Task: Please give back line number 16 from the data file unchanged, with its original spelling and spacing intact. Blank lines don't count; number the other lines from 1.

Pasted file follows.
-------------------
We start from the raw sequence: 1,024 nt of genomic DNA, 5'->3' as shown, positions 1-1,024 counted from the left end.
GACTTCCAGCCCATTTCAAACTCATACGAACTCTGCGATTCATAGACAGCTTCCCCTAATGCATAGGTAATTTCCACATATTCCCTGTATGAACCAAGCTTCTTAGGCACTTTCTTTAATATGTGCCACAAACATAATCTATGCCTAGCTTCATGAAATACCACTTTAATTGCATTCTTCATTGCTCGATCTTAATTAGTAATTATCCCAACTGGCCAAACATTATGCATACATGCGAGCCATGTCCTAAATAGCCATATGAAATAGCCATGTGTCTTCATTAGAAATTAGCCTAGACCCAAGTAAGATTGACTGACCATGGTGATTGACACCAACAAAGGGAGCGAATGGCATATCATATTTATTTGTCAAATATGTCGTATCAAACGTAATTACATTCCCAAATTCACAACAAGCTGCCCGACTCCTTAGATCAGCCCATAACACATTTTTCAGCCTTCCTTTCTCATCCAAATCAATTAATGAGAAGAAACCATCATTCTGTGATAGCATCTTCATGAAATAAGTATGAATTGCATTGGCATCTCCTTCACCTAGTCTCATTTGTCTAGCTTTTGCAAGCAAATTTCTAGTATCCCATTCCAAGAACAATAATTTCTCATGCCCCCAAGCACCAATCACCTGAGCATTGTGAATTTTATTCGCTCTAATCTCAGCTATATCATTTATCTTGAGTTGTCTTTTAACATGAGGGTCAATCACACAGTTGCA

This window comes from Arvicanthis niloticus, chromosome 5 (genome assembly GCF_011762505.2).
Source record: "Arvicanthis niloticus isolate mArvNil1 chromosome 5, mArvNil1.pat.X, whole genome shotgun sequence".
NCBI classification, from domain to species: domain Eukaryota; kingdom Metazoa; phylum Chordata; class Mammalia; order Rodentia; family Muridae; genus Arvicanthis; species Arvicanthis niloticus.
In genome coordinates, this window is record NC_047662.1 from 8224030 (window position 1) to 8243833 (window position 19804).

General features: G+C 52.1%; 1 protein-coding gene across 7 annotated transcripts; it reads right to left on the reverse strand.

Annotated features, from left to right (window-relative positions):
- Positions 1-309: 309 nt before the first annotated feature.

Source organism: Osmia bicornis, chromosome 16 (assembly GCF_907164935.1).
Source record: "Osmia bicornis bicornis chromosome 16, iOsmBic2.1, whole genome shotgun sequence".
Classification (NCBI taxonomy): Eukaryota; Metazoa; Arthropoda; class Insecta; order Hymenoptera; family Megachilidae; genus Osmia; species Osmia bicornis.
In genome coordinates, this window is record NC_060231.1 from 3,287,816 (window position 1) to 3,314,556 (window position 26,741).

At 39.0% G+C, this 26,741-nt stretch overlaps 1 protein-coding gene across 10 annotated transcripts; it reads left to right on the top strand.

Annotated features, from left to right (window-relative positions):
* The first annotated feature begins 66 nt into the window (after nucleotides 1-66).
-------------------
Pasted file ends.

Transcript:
* The first annotated feature begins 66 nt into the window (after nucleotides 1-66).